The federal government plans to require automakers to install rear-seat shoulder belts in all new cars beginning with the 1990 model year.
The announcement Wednesday by the Transportation Department came just hours after a private research group, the Institute for Injury Reduction, publicly criticized the department for not requiring shoulder restraints in rear seats.Critics for several years have questioned the degree of safety provided by belts that fit only across the lap. Most cars have this kind of belt in the rear seat.
Benjamin Kelley, president of the Institute, said motorists are faced with "a pick your poison choice" because in some types of accidents the lap belts provide added protection, while in others they contribute to the severity of injuries.
The Institute was formed by trial lawyers involved in auto accident cases.
A National Transportation Safety Board study two years ago said that in some cases the lap-only belt made some injuries more severe because they caused the body to violently jackknife upon impact.
Diane Steed, administrator of the National Highway Traffic Safety Administration, said in a statement that the lap and shoulder belt combination in rear seats "will be an important safety addition, provided they are used." Her agency is part of the Transportation Department.
Steed also urged motorists whose cars are equipped only with lap belts in the rear to use them. She said they are "effective in protecting passengers in a crash, especially in preventing the injuries and fatalities that occur when people are ejected" from their vehicle.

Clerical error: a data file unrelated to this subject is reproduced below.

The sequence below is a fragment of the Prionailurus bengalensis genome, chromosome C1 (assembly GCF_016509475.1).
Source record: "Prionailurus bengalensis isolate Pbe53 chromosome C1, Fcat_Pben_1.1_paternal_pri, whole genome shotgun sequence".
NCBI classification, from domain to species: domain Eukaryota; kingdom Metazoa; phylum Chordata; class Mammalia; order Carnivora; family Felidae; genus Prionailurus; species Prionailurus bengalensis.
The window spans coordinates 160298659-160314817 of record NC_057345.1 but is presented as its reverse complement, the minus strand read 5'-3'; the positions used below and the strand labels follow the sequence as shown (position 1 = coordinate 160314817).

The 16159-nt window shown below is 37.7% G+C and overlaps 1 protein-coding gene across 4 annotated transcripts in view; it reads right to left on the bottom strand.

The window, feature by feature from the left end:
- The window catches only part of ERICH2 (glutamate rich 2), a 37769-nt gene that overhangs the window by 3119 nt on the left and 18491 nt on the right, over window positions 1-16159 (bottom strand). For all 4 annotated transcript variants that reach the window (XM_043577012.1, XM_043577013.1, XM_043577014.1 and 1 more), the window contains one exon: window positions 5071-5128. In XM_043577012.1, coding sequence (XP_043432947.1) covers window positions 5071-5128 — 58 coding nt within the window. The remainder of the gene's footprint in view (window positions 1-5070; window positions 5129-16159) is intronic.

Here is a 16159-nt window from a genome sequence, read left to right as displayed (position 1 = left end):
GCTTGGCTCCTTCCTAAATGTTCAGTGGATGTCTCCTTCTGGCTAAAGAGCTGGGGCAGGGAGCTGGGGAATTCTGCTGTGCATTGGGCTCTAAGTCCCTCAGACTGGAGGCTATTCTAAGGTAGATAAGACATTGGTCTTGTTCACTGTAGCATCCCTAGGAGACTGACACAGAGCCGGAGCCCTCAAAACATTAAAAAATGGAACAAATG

The proposed requirement for shoulder belts in rear seats is not likely to become final until next year. Initially, it would apply only to new cars and does not address the question of retrofitting the tens of millions of automobiles now on the road that have lap-only belts for rear-seat passengers.
The rule would apply to small trucks, convertibles, vans and utility vehicles starting with the 1991 model year.
At a news conference Wednesday in which it criticized the lack of a federal requirement for rear-seat shoulder belts, the Institute for Injury Reduction also charged that the design of many shoulder-restraint seat belts is dangerously flawed.
The Institute said the "window shade" belt design used in an estimated 120 million cars, including virtually all U.S. models built since the mid-1970s, should be altered because it permits the belts to be worn too loosely.
The design allows the shoulder restraints to loosen when a car occupant shifts forward or sideways. Automakers say this is desireable because it makes the belts more comfortable, thus encourages use.